I looked at the items each POW was shown to have used while in the prison – there were packs of cigarettes, toothbrushes, plates, bowls, cups, hand lotion, throat lozenges, towels, button-up shirts, sweaters. I was already very surprised how much more the American prisoners seemed to have than what was shown for the Vietnamese during their imprisonment by the French.
Impressed, I moved on to the next room. There were photos of Bill Clinton, George Bush, and John McCain in Vietnam shaking hands with someone or another, some at the prison itself. There were photos of buildings that had been rebuilt after being leveled by bombs. There were photos of leather shoes and tote bags that prisoners were apparently given upon their release, and photos of prisoners lining up to leave the prison or upon their arrival back into the US.
Moving along, we saw a Christmas drawing that some prisoners had apparently drawn while in captivity, of Santa and a sleigh. There were photos of the American prisoners doing all sorts of things – it said they they were shown a film to learn Vietnamese culture, that they could own pets if they wanted to, or farm their own vegetables to look after. There were photos of them doing all kinds of sports – massive volleyball games in the courtyard, soccer, basketball. Captions said that their private time was always respected, that they were able to write and receive letters and packages from home, and they they were able to have a Christmas tree during the holidays and even go to a Christian Church.
“How could this all be true?!” I thought, somewhere between being in disbelief, surprised, impressed, skeptical, and almost thankful in a way they they seemed to have been treated so well. My dad was of course not a POW, and doesn’t tend to talk much about the war, so I didn’t previously know much about how they were treated. But here there were photos, even videos of them playing board games, playing guitar, reading, being active, keeping busy, and almost even looking sometimes like they were enjoying themselves. As prisoners of war?!
I wandered over to a video screen playing a subtitled film reel. It went on and on about how well the Americans were treated here, and how lucky they were to have been prisoners of the Vietnamese, I suppose as opposed to another country. It talked about how the prison keepers were able to make the Americans see through their imprisonment that they were doing wrong by bombing their innocent country for an unjust war, and that all of them left feeling changed and that they could basically understand their wrongdoing.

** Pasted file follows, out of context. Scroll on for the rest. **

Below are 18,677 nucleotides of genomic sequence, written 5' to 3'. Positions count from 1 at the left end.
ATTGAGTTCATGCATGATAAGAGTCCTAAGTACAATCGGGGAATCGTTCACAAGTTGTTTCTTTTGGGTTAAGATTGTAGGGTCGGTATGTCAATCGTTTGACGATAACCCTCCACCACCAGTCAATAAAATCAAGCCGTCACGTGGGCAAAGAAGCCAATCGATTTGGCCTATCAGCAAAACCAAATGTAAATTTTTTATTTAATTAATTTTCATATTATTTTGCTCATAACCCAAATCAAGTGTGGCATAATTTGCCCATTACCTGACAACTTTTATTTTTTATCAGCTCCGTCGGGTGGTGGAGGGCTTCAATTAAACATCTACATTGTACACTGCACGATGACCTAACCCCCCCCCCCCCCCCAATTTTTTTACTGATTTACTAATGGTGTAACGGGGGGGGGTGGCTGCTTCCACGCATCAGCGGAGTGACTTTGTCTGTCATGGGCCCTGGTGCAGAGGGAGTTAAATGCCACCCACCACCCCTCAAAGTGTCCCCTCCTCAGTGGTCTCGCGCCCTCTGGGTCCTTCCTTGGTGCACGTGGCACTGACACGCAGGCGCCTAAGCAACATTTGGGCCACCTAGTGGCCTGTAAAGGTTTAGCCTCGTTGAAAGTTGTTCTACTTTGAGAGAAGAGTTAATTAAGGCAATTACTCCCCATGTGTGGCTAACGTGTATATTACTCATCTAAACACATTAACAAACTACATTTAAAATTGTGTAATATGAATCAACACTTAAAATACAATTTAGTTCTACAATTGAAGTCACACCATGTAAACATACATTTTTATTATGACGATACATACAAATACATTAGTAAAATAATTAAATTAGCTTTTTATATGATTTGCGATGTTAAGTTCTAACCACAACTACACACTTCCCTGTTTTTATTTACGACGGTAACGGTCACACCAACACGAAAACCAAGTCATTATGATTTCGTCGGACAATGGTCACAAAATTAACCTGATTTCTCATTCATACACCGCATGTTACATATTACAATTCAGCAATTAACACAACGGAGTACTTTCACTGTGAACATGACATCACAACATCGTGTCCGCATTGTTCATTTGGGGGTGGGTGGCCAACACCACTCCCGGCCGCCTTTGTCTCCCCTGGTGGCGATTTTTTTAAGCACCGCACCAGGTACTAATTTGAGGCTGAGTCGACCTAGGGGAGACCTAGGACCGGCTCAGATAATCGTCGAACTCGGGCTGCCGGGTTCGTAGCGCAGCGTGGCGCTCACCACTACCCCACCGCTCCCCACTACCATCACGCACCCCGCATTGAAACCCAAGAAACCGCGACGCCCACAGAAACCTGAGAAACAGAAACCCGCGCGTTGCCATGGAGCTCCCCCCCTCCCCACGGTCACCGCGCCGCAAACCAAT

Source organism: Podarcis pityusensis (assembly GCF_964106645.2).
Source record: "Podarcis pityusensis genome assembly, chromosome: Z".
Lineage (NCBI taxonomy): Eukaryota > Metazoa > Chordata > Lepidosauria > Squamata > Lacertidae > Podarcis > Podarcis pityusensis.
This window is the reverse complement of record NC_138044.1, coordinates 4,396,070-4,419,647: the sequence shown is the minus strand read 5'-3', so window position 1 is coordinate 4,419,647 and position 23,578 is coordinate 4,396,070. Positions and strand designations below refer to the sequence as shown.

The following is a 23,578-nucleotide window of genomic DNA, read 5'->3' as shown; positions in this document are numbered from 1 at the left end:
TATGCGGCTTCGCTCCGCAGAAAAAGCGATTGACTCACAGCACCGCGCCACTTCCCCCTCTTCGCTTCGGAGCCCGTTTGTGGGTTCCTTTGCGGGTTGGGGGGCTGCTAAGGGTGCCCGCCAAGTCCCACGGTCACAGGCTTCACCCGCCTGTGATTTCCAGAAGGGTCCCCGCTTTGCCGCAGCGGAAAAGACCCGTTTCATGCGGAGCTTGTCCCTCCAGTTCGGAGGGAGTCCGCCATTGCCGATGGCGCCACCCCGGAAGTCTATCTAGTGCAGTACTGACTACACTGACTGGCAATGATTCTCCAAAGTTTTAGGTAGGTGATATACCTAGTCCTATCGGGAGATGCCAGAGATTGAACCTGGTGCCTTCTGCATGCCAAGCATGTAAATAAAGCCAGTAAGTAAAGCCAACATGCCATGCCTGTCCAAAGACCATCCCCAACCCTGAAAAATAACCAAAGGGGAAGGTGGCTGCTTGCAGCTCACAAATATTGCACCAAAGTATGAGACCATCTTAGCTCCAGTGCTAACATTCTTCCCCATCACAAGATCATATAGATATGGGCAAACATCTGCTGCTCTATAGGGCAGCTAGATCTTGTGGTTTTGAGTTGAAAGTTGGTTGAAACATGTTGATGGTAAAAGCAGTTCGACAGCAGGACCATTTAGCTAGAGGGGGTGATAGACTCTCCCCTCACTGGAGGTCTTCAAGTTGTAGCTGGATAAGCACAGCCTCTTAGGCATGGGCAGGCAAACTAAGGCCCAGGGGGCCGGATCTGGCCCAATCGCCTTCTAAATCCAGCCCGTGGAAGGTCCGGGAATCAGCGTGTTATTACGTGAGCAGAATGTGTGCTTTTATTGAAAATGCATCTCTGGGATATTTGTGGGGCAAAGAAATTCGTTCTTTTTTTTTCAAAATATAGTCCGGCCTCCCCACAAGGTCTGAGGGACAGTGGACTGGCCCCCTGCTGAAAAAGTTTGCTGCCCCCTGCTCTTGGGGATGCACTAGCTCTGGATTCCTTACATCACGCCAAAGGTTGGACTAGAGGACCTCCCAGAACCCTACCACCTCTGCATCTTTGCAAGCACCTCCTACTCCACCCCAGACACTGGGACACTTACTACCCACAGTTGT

Thinking this was a nice happy ending, and feeling pretty taken aback by the apparent display of graciousness I had just seen, I left the prison. It took some time to process all this. Soccer? Board games? In prison? How is it possible there was such a contrast from the torture rooms and execution chambers of the Vietnamese under the French, and then the happy freedom of the Americans?
Since this was an especially relevant museum visit given the American pilot exhibit in the country my dad fought, I snapchatted the whole thing so my parents could see it. I let them know to check my snapchat out (@kimmconn), went and got some pho, and went on with my day.
The next day I woke up to a text from my dad.
“Hey Kim. You were victimized by Vietnamese propaganda,” he said. “I don’t know how the French treated their POW’s. But I’m absolutely (100%) sure that American POW’s were all repeatedly tortured and brutalized by the North Vietnamese.”
“WHAT?” I felt confused and pretty violated to be honest. What the hell?
He went on to say that they were not only treated badly, but many suffered malnutrition due to bad food. He said the Vietnamese wouldn’t even tell the US government if the POW’s were in captivity, leading their families not to even know if they were dead, alive, MIA, or prisoners of war.
There were no board games. No guitars. No christian churches. No packages being sent home. No nothing.
The photos I saw in that prison were taken as propaganda to convince the world that the Vietnamese were taking great care of the POW’s, and that the Americans were the real barbarians. And, to this day, they are still doing that to dozens of visitors in that prison each day.
I was so taken aback. I had just wandered through that prison museum, so unassuming, innocent, and eager for understanding that I had just passively taken that information in and spread it to others. I mean sure, I was slightly skeptical and very surprised that they were apparently treated with so much care, especially after going through the first part of the prison with all the torture chambers that I had first assumed to house Americans too. Which they probably did. But I will never know, because of this false idea of righteousness that is being put forth each and every day.
I felt so cheated to have been blatantly lied to in this museum. I knew that visiting Vietnam would present an entirely different bias to that war than I am used to at home, but I wasn’t expecting that. I was expecting some bad views of Americans and framing war memorabilia to make Americans look bad. But I didn’t expect to witness something twisted so dramatically to make the Vietnamese look like they had done nothing wrong. Here, in 2015, propaganda is still being fed to the masses, of which I was one.
From here on out, I was skeptical, chose what to believe, and took everything with multiple grains of salt.